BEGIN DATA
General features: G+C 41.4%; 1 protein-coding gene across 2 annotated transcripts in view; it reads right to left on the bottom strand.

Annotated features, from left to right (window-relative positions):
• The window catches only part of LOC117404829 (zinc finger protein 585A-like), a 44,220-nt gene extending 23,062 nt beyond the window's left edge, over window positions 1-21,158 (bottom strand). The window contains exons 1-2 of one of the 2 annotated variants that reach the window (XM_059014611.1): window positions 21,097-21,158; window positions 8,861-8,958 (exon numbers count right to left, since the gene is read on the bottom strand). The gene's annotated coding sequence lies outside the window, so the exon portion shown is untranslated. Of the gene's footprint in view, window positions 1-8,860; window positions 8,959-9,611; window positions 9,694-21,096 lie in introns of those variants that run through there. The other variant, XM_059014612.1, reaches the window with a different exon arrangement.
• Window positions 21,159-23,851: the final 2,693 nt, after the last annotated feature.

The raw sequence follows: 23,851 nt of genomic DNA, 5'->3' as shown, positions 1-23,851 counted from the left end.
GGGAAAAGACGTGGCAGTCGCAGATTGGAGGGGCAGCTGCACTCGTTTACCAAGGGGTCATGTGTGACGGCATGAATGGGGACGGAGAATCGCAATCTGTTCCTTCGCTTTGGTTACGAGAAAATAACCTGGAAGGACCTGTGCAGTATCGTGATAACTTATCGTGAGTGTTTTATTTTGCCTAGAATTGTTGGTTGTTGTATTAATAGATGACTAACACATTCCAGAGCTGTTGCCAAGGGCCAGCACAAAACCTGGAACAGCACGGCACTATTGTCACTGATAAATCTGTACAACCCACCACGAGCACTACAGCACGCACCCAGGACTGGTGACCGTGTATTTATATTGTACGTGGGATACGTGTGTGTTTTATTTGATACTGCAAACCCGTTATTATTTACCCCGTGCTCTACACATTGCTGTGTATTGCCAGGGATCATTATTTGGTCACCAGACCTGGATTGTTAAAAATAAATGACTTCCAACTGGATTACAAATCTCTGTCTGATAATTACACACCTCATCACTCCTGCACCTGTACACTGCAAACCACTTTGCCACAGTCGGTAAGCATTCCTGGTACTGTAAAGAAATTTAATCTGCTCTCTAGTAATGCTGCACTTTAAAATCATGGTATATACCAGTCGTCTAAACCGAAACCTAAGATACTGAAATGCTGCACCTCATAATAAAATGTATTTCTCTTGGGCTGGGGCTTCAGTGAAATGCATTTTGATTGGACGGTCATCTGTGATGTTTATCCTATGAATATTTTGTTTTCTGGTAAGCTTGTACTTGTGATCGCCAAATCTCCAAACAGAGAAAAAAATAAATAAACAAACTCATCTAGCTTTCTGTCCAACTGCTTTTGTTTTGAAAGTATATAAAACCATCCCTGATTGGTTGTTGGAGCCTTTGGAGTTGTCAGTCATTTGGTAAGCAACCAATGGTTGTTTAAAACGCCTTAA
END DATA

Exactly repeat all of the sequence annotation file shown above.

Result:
General features: G+C 41.4%; 1 protein-coding gene across 2 annotated transcripts in view; it reads right to left on the bottom strand.

Annotated features, from left to right (window-relative positions):
• The window catches only part of LOC117404829 (zinc finger protein 585A-like), a 44,220-nt gene extending 23,062 nt beyond the window's left edge, over window positions 1-21,158 (bottom strand). The window contains exons 1-2 of one of the 2 annotated variants that reach the window (XM_059014611.1): window positions 21,097-21,158; window positions 8,861-8,958 (exon numbers count right to left, since the gene is read on the bottom strand). The gene's annotated coding sequence lies outside the window, so the exon portion shown is untranslated. Of the gene's footprint in view, window positions 1-8,860; window positions 8,959-9,611; window positions 9,694-21,096 lie in introns of those variants that run through there. The other variant, XM_059014612.1, reaches the window with a different exon arrangement.
• Window positions 21,159-23,851: the final 2,693 nt, after the last annotated feature.

The raw sequence follows: 23,851 nt of genomic DNA, 5'->3' as shown, positions 1-23,851 counted from the left end.
GGGAAAAGACGTGGCAGTCGCAGATTGGAGGGGCAGCTGCACTCGTTTACCAAGGGGTCATGTGTGACGGCATGAATGGGGACGGAGAATCGCAATCTGTTCCTTCGCTTTGGTTACGAGAAAATAACCTGGAAGGACCTGTGCAGTATCGTGATAACTTATCGTGAGTGTTTTATTTTGCCTAGAATTGTTGGTTGTTGTATTAATAGATGACTAACACATTCCAGAGCTGTTGCCAAGGGCCAGCACAAAACCTGGAACAGCACGGCACTATTGTCACTGATAAATCTGTACAACCCACCACGAGCACTACAGCACGCACCCAGGACTGGTGACCGTGTATTTATATTGTACGTGGGATACGTGTGTGTTTTATTTGATACTGCAAACCCGTTATTATTTACCCCGTGCTCTACACATTGCTGTGTATTGCCAGGGATCATTATTTGGTCACCAGACCTGGATTGTTAAAAATAAATGACTTCCAACTGGATTACAAATCTCTGTCTGATAATTACACACCTCATCACTCCTGCACCTGTACACTGCAAACCACTTTGCCACAGTCGGTAAGCATTCCTGGTACTGTAAAGAAATTTAATCTGCTCTCTAGTAATGCTGCACTTTAAAATCATGGTATATACCAGTCGTCTAAACCGAAACCTAAGATACTGAAATGCTGCACCTCATAATAAAATGTATTTCTCTTGGGCTGGGGCTTCAGTGAAATGCATTTTGATTGGACGGTCATCTGTGATGTTTATCCTATGAATATTTTGTTTTCTGGTAAGCTTGTACTTGTGATCGCCAAATCTCCAAACAGAGAAAAAAATAAATAAACAAACTCATCTAGCTTTCTGTCCAACTGCTTTTGTTTTGAAAGTATATAAAACCATCCCTGATTGGTTGTTGGAGCCTTTGGAGTTGTCAGTCATTTGGTAAGCAACCAATGGTTGTTTAAAACGCCTTAA